Today we introduce a new recurring feature called Hit City Record Club, in which our artists and friends tell us about one album that’s had a significant impact on their lives.
Here, one of our favorite Los Angeles DJs, producers, and Far Away head honcho Cooper Saver details how Cut Copy’s In Ghost Colours changed his life. In so doing, Cooper tells a familiar story with his own unique distinctions — channeling a formative age while explaining how that album helped define his musical taste and sense of self, as well as nudge him to get a fake ID and sneak into dance clubs. As he says, “I owe this record a lot.”
The year was 2008 and everyone was wearing headbands and colorful American Apparel zip-up hoodies. I was in high school and the cool kids were into heavy, grinding, banging electro. But that didn't really speak to me.
I thought typical dance music was lame and generally sounded like clashing chainsaws. But with the help of a couple older, more tasteful friends, and the introduction to the DFA catalogue, my feelings toward dance music began to change. "OK I think I like this stuff, and it's fine," I remember thinking as I realized disco surrounded everything I was starting to get into at the time.
The most significant release of this era for me is In Ghost Colours by Cut Copy. I hadn't heard anything like it and on first listen, it really struck me. This album still sends shivers down my spine today.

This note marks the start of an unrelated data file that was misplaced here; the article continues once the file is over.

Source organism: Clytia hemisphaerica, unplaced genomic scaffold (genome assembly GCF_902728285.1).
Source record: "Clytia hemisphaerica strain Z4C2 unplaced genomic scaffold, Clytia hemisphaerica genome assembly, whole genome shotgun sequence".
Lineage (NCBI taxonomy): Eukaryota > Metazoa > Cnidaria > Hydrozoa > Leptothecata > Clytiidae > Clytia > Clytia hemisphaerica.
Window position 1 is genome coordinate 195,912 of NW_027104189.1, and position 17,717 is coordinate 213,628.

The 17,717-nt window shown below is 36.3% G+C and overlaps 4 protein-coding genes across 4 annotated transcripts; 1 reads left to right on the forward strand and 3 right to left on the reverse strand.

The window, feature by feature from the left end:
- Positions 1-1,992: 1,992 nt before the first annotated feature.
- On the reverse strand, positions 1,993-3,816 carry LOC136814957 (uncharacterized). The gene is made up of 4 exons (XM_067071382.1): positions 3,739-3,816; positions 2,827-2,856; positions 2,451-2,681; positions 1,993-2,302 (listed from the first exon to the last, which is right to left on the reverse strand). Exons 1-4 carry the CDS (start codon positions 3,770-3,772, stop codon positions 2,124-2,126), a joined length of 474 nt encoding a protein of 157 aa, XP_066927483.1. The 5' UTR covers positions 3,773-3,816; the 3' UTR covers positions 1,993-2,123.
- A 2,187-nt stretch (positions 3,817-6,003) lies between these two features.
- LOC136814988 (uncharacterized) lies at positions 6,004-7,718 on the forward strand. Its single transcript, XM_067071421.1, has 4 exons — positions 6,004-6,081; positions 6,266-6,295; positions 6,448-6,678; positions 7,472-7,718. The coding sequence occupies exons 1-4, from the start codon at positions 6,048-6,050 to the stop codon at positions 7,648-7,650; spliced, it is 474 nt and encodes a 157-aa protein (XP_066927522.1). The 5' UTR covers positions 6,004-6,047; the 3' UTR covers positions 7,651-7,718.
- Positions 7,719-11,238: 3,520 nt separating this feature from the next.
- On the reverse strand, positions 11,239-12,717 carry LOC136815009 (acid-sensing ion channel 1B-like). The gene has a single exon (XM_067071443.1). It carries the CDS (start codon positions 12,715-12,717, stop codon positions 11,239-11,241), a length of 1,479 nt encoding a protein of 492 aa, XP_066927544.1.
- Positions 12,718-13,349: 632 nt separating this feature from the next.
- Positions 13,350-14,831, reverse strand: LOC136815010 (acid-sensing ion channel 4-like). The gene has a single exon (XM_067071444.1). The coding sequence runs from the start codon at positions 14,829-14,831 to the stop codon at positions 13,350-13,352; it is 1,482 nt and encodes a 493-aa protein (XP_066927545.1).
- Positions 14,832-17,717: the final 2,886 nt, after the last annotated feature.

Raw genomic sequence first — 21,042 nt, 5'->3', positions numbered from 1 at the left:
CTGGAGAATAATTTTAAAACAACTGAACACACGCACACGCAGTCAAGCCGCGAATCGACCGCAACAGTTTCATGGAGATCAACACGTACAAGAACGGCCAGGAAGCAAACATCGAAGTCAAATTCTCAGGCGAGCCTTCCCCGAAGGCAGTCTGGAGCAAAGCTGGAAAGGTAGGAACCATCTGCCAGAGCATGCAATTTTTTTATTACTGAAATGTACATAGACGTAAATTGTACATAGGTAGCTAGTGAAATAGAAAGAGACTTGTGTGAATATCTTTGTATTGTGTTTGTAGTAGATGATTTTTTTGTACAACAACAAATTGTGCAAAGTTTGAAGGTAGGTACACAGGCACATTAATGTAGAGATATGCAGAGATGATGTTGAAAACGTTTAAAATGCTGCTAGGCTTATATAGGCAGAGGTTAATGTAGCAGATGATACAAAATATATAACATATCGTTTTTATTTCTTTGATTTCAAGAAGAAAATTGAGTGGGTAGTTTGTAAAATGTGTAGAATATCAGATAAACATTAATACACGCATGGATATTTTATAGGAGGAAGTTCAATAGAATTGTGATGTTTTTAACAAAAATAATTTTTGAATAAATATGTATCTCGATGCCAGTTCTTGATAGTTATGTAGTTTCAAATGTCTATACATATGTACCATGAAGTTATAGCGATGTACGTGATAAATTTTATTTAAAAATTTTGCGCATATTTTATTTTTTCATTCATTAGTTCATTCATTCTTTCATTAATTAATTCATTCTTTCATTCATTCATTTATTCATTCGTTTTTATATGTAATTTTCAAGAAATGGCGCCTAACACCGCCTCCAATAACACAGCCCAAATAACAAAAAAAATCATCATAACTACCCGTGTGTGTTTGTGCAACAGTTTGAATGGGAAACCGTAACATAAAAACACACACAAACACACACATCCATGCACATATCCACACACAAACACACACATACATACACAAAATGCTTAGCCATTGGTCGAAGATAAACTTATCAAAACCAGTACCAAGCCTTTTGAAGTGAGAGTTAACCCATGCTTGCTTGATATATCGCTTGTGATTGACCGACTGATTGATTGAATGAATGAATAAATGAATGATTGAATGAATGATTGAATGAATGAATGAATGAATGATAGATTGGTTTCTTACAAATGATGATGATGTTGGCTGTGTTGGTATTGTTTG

In this record I hear influences spanning from Daft Punk to Fleetwood Mac channelled into glistening highs and haunting melancholy. Front to back, In Ghost Colours tells a story and the euphoric transitions between each song are genius builds of tension and dramatic release.
My favorite moment is how "Voices In Quartz" trails into "Hearts On Fire" in such a glorious yet subtle way. Cut Copy's attention to detail and texture in moments like this makes this album a classic.
"Lights & Music" became a staple in my first DJ sets that summer and opened my mind to a side of club music I didn't know existed. For me, this was a gateway album that has stood the test of time, and when I close my eyes I can still almost feel that first teenage heartbreak or smell the cheap beer I spilled all over my LCD Soundsystem tee. It takes me back and it also pushes me forward.
It's rare that the heaviest of nostalgia can be taken so seriously upon revisitation, but I think it's the dance punk aesthetic that'll forever keep me a fanboy. I remember exactly where I was sitting in my room when I first listened to this record. I remember listening to it on repeat while driving my parent's car to get into clubs with my fake ID and dance to DJs that I wouldn't have discovered without it — from there came my obsessions with house, techno, disco, and a whole lot more. I owe this record a lot.